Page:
2015 to be 'one second longer' due to Earth's slow rotation
Scientists have revealed that the year 2015 will have one extra second to compensate for the Earth's slowing rotation.
London: Scientists have revealed that the year 2015 will have one extra second to compensate for the Earth's slowing rotation.
However, it is feared the 'leap second' added at midday on June 30 by scientists at the International Earth Rotation Service in Paris could spark internet crashes, the Mirror reported.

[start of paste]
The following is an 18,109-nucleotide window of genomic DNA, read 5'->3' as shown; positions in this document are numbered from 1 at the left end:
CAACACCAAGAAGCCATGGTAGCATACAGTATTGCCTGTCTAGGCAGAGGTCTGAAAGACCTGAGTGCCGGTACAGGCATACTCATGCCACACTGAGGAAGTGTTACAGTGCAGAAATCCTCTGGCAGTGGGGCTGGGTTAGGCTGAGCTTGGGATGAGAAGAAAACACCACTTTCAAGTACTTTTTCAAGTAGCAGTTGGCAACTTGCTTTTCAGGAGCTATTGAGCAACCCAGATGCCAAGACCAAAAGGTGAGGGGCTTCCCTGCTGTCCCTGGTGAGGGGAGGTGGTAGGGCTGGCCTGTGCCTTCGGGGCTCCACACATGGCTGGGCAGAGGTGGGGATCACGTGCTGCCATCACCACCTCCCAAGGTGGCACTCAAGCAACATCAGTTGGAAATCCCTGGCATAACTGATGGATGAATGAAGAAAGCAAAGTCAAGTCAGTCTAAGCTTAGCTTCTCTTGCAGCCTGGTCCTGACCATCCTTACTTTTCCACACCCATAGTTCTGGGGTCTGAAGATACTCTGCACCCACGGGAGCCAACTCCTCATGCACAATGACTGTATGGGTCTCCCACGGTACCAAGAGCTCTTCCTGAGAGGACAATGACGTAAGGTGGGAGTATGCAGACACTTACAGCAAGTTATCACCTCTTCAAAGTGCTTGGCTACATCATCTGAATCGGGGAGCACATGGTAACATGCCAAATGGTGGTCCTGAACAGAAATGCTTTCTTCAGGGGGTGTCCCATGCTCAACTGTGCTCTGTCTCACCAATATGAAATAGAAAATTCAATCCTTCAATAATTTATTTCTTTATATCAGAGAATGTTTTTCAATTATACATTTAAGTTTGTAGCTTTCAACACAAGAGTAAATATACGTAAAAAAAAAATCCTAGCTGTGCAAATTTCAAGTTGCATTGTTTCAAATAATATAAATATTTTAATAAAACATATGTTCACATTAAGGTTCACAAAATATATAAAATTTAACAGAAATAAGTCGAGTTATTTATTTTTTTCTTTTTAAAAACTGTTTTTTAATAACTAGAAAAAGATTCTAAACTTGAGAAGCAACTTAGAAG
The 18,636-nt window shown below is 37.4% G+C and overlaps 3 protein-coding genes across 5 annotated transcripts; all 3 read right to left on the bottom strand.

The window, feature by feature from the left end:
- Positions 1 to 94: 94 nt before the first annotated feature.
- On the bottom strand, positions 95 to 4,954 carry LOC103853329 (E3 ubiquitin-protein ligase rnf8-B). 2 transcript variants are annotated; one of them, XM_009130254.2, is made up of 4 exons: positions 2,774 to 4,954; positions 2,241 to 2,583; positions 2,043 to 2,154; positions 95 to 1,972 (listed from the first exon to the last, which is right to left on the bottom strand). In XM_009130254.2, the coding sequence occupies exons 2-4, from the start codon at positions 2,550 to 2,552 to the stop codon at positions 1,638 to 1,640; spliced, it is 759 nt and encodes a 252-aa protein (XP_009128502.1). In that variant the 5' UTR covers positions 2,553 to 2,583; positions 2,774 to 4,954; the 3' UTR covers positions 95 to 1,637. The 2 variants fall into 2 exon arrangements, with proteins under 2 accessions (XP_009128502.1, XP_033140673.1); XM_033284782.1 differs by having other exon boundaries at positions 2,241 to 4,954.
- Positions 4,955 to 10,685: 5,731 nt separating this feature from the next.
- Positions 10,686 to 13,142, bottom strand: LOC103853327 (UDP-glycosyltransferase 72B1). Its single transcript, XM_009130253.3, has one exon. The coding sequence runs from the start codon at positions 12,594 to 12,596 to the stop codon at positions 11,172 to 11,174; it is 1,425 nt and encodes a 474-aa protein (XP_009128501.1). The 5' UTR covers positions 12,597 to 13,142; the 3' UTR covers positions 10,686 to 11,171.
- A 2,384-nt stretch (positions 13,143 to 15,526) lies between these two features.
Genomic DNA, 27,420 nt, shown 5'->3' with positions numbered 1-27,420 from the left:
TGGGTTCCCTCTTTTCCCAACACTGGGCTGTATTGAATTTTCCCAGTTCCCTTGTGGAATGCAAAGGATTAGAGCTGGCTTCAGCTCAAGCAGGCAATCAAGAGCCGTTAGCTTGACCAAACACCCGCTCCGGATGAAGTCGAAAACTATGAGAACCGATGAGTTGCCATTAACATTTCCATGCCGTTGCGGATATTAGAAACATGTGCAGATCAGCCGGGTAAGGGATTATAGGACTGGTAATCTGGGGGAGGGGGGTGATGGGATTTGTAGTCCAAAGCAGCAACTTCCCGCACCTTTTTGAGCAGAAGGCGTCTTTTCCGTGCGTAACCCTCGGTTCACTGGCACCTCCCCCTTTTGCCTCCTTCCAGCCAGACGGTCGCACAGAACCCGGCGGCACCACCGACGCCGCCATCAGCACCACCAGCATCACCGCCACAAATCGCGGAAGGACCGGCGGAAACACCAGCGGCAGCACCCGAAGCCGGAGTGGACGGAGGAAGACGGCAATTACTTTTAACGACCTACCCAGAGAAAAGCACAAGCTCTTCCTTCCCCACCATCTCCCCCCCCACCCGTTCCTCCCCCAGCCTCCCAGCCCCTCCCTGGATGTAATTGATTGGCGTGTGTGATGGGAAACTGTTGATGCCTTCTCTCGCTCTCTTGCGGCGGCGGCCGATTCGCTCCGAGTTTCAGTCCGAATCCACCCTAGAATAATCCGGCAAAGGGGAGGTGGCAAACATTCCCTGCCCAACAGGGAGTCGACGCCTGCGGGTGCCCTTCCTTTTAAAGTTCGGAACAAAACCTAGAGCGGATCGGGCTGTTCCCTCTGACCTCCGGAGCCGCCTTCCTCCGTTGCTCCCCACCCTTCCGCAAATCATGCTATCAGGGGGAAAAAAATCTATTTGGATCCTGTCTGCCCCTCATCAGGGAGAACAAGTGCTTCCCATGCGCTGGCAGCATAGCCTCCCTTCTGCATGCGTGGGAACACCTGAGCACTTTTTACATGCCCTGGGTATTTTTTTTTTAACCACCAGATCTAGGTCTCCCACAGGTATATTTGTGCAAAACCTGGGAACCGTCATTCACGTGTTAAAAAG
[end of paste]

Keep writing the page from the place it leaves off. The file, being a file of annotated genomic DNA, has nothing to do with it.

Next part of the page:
According to scientists, Earth's rotation is gradually slowing by around two thousandths of a second per day and when the last leap second was added in 2012, Mozilla, Reddit, LinkedIn and scores of other sites crashed.
Nick Stamatakos, from the US Naval Observatory, said that atomic clocks add an extra second, so the day of June 30 will have 86,401 seconds, instead of 86,400 seconds and the length of the day on the Earth will have an extra second.
Google has developed a 'leap smear' technique where it gradually adds milliseconds to its system clocks prior to the official arrival of the leap second.